One of the first mezcals to be released from the Mexican state of Puebla, this exciting new mezcal is distilled from the cenzio agave plant— better known by as tobalá agave (producers from different states and even different villages use different names for the same agave). This wild agave takes up to 11 years to reach maturity for harvest, and is defined by lively fruity characteristics. In the glass, the Puebla mezcal has a piquant bouquet, with savory aromas of freshly ground black pepper, steak drippings, salami and sour cherries. Most interesting is the palate, which is completely different than the nose and unexpectedly juicy and quaffable. Bright citrus tones intermingle with flavors of green apple peel, fresh cantaloupe (lots and lots of cantaloupe), and pickled melon rind. The mezcal has a soft mineral-heavy finish, with flourishes of sea salt and brine. The Puebla is absolutely delicious, and in our opinion, it’s currently the best bottle from the Mezcal De Leyenda brand.
Produced by a father-daughter team of chocolate farmers from Hawaii, the Kimo Sabe mezcal line is composed of spirits produced, and aged, in both Oaxaca and Zacatecas. Their Joven (or albedo as they call it on their site) is one of the smoothest and most drinkable mezcals that we tasted this year. The spirit actually has a lot of similarities to some of our favorite tequilas—including a horchata-esque, cinnamon creaminess—while retaining the rawness of the best Oaxacan mezcals. In the glass, the Joven reveals aromas of freshly washed laundry (and dryer sheets), wildflowers and wet stone. On the palate, it’s big and round, with notes of cumin, wildflower honey and chamomile, and it has a long, velvety finish. This is an excellent mezcal for beginners and experts alike.
This new release from the Derrumbes mezcal company was one of the most interesting and significant mezcal releases this year. Made from 100 percent blue weber agave in the state of Zacatecas (the distillery borders the region of Tequila in Jalisco), this bottling reveals what ancestral tequila would taste like before industrialization and mass consumption. While it uses the same agave as all the tequilas on the market currently, it tastes nothing like them. Made using pre-colonial techniques and methods more commonly associated with mezcal production—including pit-roasting rather than steaming the agave piñas—this mezcal is raw, aggressive and all the more delicious for it. Extremely vegetal and savory, the Derrumbes Zacatecas smells like a Dirty Martini, with aromas of freshly dried hay, juniper, angelica root and lemon. On the palate, the mezcal has flavors of sauteed celery, sea salt, wet stone, olive brine and fried sage. On the finish there is a honeycomb sweetness, notes of unripened mango and flourishes of soft smoke. If you’re a tequila fan, you need to try this spirit to see how tequila should taste.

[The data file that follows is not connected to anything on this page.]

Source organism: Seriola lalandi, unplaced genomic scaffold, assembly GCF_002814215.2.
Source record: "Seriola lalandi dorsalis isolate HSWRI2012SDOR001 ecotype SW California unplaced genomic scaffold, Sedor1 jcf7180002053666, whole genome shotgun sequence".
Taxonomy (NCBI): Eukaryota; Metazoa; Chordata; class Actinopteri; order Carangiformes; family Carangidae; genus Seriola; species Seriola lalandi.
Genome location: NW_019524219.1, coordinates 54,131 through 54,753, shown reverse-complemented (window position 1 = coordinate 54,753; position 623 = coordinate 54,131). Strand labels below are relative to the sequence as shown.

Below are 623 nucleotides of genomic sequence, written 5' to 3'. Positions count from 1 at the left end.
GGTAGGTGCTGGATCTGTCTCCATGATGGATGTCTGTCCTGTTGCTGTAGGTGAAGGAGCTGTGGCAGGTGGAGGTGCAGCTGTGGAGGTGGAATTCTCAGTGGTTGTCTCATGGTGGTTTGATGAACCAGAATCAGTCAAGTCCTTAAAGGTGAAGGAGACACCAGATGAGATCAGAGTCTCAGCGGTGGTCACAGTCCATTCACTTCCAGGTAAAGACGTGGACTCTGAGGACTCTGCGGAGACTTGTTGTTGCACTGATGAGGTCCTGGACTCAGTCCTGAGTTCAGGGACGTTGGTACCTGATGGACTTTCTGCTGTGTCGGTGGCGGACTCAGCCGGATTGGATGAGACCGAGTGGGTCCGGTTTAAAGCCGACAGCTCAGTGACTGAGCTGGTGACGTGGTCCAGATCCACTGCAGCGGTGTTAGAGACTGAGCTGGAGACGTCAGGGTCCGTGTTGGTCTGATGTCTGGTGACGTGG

And the nominee for the most out of this world, mind-blowing, fantastically delicious mezcal goes to this stunning beauty. We were lucky enough to try this mezcal before its debut stateside, and its unusual taste haunted us all year until we could finally purchase a bottle. It’s made from the durangesis agave, a species indigenous to the state of Durango where the mezcal is produced (it is only the second mezcal in the United States to be released from this Mexican state). Once you uncork it, you immediately know that this spirit is different than anything else you’ve come across before. In the glass, it has notes of rancid mangoes, compost pile funk and blue cheese, along with a heavy creaminess that crawls up your nostrils and sits there. As you drink it, the mezcal opens with flavors of Fruit Loops cereal, then reveals notes of jackfruit, creme brulee and vanilla pudding. As it finishes on your palate, the mezcal has a really strong hit of lactic acid and notes of overripe tropical fruit. Damn this stuff is good. It needs to be tried to be believed—and nothing else will come close to topping it afterwards.
Mark Yocca / Supercall
We adored two bottlings from Mezcal Koch, which makes a diverse array of mezcals from in and around Oaxaca, but they’re so limited you have to be a hardcore agave hunter to find a bottle. Their Penca Larga mezcal, made from 100 percent wild rodacanta agave, tastes like pretzels, salted caramel, honey baked ham and au jus dipping sauce. Mezcal Koch’s Pulquero ($120), made from 100 percent wild pulquero agave from San Jeronimo (another rare species), was incredibly complex, with notes of Cheez-Its, cotija cheese, sagebrush and menthol. If you can find either, we highly recommend buying them.